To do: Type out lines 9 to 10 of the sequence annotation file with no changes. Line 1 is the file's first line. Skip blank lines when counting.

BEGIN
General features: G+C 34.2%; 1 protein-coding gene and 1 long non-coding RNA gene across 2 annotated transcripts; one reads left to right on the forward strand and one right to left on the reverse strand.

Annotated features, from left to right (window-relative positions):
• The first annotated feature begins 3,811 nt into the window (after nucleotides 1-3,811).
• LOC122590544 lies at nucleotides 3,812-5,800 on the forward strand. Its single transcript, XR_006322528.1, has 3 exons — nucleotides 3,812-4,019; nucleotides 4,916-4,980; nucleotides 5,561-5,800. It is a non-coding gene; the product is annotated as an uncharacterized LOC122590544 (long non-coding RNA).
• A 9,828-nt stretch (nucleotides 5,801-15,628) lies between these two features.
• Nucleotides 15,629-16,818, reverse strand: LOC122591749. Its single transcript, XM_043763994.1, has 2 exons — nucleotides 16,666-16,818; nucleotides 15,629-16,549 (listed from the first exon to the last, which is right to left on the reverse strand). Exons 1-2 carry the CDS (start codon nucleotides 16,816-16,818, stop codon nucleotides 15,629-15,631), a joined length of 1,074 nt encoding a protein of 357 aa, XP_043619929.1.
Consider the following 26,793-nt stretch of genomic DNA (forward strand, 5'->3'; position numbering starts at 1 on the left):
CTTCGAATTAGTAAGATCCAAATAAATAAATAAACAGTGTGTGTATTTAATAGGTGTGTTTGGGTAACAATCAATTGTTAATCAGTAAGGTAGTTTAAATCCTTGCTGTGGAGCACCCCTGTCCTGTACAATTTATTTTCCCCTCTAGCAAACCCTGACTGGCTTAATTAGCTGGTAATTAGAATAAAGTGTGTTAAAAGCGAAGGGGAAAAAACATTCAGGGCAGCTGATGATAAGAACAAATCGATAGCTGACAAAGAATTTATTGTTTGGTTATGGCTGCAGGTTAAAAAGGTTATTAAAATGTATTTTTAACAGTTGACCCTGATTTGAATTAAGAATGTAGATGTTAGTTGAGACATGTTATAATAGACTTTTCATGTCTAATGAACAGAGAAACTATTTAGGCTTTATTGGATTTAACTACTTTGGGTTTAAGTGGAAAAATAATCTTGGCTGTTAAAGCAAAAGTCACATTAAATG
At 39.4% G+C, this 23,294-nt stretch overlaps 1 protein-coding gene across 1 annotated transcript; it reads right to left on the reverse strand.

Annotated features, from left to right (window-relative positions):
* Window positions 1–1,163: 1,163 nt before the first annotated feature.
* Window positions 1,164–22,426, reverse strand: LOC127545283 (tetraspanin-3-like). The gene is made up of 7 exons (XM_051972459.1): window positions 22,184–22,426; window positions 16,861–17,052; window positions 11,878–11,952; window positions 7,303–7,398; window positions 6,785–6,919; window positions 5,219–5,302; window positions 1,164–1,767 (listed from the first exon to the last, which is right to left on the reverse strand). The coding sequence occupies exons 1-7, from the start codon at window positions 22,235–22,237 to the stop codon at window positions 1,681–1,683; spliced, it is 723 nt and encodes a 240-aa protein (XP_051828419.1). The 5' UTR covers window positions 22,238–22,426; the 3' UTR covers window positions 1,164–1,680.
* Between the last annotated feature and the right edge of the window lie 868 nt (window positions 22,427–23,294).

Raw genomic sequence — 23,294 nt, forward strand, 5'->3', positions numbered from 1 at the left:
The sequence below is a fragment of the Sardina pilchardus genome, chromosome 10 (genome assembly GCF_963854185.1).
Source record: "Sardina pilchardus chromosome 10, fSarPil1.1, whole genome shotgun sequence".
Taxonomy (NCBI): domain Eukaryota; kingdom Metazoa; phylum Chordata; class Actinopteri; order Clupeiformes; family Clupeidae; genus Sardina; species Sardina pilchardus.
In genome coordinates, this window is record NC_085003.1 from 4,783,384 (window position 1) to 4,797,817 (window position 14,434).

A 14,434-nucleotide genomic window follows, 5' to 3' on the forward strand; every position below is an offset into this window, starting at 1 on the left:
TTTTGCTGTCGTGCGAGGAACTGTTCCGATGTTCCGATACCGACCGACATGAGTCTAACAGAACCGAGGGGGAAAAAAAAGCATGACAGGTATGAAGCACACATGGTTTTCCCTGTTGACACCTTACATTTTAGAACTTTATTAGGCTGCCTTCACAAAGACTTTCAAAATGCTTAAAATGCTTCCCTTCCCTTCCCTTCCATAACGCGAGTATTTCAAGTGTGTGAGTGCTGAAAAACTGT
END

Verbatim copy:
At 39.4% G+C, this 23,294-nt stretch overlaps 1 protein-coding gene across 1 annotated transcript; it reads right to left on the reverse strand.

Annotated features, from left to right (window-relative positions):